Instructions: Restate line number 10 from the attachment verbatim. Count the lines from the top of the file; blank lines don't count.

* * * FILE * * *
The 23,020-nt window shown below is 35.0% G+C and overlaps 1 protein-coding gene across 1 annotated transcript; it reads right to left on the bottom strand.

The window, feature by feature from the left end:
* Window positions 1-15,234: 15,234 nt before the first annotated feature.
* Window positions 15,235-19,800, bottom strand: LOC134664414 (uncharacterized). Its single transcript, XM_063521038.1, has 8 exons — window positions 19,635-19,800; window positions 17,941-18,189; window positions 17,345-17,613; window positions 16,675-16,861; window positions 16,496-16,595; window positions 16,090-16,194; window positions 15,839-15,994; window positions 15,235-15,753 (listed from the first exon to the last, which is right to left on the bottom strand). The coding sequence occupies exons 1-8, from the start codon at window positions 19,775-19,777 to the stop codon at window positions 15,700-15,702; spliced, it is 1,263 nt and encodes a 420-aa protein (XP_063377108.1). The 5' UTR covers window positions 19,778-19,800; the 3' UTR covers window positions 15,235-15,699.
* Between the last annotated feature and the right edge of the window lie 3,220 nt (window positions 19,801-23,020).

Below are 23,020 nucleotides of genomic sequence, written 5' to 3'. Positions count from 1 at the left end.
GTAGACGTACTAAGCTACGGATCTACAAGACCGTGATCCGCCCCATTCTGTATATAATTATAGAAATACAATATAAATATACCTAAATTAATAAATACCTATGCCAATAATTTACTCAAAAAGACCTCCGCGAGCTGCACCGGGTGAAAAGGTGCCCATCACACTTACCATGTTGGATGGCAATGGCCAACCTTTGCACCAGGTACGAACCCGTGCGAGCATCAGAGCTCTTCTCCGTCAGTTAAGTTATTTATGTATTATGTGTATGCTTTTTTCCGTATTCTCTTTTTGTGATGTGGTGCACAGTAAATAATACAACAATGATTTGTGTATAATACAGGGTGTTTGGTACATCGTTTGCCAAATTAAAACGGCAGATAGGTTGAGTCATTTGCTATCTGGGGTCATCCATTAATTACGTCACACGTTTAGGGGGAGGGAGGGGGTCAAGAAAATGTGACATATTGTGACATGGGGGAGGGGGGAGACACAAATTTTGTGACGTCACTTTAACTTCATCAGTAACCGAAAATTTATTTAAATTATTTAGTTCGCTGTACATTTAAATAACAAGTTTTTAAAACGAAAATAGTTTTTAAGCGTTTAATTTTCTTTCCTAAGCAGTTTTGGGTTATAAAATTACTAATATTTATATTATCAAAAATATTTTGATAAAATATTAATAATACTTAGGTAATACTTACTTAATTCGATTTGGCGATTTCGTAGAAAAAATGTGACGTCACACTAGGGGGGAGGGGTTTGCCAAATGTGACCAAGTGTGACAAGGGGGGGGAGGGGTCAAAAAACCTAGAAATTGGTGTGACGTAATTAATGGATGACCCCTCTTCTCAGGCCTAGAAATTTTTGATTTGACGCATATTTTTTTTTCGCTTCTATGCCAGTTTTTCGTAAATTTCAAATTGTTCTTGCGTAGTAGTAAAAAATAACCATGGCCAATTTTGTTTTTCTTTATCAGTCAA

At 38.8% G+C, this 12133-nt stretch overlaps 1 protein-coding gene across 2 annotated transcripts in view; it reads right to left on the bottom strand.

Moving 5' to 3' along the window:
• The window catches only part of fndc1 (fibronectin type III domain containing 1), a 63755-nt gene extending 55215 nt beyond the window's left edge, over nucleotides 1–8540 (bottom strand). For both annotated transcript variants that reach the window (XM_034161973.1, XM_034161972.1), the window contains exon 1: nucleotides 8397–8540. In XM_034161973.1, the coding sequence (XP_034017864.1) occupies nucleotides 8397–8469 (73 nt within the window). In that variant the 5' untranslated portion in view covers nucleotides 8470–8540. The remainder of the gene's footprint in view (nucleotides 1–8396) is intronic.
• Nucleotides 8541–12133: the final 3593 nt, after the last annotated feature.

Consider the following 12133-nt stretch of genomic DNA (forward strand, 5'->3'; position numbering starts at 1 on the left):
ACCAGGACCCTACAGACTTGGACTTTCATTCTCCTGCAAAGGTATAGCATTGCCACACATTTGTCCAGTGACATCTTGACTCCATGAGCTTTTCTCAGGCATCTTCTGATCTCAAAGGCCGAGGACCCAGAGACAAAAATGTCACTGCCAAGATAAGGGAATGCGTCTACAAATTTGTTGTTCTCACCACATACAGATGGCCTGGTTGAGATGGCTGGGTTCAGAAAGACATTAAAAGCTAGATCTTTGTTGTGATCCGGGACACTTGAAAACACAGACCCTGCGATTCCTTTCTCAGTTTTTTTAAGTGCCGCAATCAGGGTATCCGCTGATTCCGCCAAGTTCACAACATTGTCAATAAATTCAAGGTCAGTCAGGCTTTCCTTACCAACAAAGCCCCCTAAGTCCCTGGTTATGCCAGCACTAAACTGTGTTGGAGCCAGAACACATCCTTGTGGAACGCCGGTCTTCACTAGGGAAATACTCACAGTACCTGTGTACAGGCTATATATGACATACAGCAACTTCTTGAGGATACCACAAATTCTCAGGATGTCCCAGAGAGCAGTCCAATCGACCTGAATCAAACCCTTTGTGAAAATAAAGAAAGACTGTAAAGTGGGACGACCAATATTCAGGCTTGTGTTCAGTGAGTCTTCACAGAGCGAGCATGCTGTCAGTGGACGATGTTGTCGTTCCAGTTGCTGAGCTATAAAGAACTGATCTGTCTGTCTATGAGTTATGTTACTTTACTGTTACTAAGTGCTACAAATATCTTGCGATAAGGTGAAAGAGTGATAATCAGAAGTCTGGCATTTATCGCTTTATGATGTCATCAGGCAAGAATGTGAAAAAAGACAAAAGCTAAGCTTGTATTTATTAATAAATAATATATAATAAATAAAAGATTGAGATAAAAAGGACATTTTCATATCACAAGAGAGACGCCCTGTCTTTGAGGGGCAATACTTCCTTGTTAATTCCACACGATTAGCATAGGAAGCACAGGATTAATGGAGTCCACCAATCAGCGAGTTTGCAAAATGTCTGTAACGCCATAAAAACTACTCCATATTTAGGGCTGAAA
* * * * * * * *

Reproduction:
• The window catches only part of fndc1 (fibronectin type III domain containing 1), a 63755-nt gene extending 55215 nt beyond the window's left edge, over nucleotides 1–8540 (bottom strand). For both annotated transcript variants that reach the window (XM_034161973.1, XM_034161972.1), the window contains exon 1: nucleotides 8397–8540. In XM_034161973.1, the coding sequence (XP_034017864.1) occupies nucleotides 8397–8469 (73 nt within the window). In that variant the 5' untranslated portion in view covers nucleotides 8470–8540. The remainder of the gene's footprint in view (nucleotides 1–8396) is intronic.